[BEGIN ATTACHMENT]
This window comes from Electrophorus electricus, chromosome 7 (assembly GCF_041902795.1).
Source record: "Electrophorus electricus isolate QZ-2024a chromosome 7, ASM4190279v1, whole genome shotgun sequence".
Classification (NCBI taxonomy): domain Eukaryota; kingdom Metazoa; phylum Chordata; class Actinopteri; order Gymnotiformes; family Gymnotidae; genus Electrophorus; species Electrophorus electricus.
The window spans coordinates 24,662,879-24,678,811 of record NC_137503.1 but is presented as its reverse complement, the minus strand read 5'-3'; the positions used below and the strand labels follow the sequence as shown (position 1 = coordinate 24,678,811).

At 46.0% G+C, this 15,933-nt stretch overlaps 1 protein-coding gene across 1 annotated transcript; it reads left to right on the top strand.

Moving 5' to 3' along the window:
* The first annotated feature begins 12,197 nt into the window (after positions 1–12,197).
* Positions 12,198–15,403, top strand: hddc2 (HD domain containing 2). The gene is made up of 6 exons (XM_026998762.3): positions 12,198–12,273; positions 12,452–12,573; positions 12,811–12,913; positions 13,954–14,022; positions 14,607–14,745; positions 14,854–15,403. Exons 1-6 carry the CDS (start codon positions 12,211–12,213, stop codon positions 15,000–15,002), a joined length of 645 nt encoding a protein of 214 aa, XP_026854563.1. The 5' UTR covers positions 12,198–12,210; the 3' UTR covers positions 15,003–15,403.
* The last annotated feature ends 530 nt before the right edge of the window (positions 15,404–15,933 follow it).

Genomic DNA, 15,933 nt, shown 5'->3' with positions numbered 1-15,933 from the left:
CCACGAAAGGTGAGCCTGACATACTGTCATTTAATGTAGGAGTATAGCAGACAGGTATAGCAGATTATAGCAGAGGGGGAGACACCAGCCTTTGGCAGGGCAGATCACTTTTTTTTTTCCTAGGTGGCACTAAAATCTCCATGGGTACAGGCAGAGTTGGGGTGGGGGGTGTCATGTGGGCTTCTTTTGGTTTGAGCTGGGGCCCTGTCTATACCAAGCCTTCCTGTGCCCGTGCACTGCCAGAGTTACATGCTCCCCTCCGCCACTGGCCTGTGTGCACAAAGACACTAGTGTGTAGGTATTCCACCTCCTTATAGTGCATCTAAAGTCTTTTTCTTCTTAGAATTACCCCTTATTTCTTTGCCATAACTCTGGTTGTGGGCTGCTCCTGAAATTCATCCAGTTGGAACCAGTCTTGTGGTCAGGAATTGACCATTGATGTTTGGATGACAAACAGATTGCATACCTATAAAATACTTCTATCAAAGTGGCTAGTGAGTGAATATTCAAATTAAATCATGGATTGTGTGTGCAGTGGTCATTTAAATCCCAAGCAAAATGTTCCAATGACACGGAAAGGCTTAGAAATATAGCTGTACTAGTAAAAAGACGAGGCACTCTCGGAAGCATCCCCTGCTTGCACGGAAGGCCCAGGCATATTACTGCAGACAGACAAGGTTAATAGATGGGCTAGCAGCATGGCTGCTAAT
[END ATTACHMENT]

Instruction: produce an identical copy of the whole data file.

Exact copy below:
This window comes from Electrophorus electricus, chromosome 7 (assembly GCF_041902795.1).
Source record: "Electrophorus electricus isolate QZ-2024a chromosome 7, ASM4190279v1, whole genome shotgun sequence".
Classification (NCBI taxonomy): domain Eukaryota; kingdom Metazoa; phylum Chordata; class Actinopteri; order Gymnotiformes; family Gymnotidae; genus Electrophorus; species Electrophorus electricus.
The window spans coordinates 24,662,879-24,678,811 of record NC_137503.1 but is presented as its reverse complement, the minus strand read 5'-3'; the positions used below and the strand labels follow the sequence as shown (position 1 = coordinate 24,678,811).

At 46.0% G+C, this 15,933-nt stretch overlaps 1 protein-coding gene across 1 annotated transcript; it reads left to right on the top strand.

Moving 5' to 3' along the window:
* The first annotated feature begins 12,197 nt into the window (after positions 1–12,197).
* Positions 12,198–15,403, top strand: hddc2 (HD domain containing 2). The gene is made up of 6 exons (XM_026998762.3): positions 12,198–12,273; positions 12,452–12,573; positions 12,811–12,913; positions 13,954–14,022; positions 14,607–14,745; positions 14,854–15,403. Exons 1-6 carry the CDS (start codon positions 12,211–12,213, stop codon positions 15,000–15,002), a joined length of 645 nt encoding a protein of 214 aa, XP_026854563.1. The 5' UTR covers positions 12,198–12,210; the 3' UTR covers positions 15,003–15,403.
* The last annotated feature ends 530 nt before the right edge of the window (positions 15,404–15,933 follow it).

Genomic DNA, 15,933 nt, shown 5'->3' with positions numbered 1-15,933 from the left:
CCACGAAAGGTGAGCCTGACATACTGTCATTTAATGTAGGAGTATAGCAGACAGGTATAGCAGATTATAGCAGAGGGGGAGACACCAGCCTTTGGCAGGGCAGATCACTTTTTTTTTTCCTAGGTGGCACTAAAATCTCCATGGGTACAGGCAGAGTTGGGGTGGGGGGTGTCATGTGGGCTTCTTTTGGTTTGAGCTGGGGCCCTGTCTATACCAAGCCTTCCTGTGCCCGTGCACTGCCAGAGTTACATGCTCCCCTCCGCCACTGGCCTGTGTGCACAAAGACACTAGTGTGTAGGTATTCCACCTCCTTATAGTGCATCTAAAGTCTTTTTCTTCTTAGAATTACCCCTTATTTCTTTGCCATAACTCTGGTTGTGGGCTGCTCCTGAAATTCATCCAGTTGGAACCAGTCTTGTGGTCAGGAATTGACCATTGATGTTTGGATGACAAACAGATTGCATACCTATAAAATACTTCTATCAAAGTGGCTAGTGAGTGAATATTCAAATTAAATCATGGATTGTGTGTGCAGTGGTCATTTAAATCCCAAGCAAAATGTTCCAATGACACGGAAAGGCTTAGAAATATAGCTGTACTAGTAAAAAGACGAGGCACTCTCGGAAGCATCCCCTGCTTGCACGGAAGGCCCAGGCATATTACTGCAGACAGACAAGGTTAATAGATGGGCTAGCAGCATGGCTGCTAAT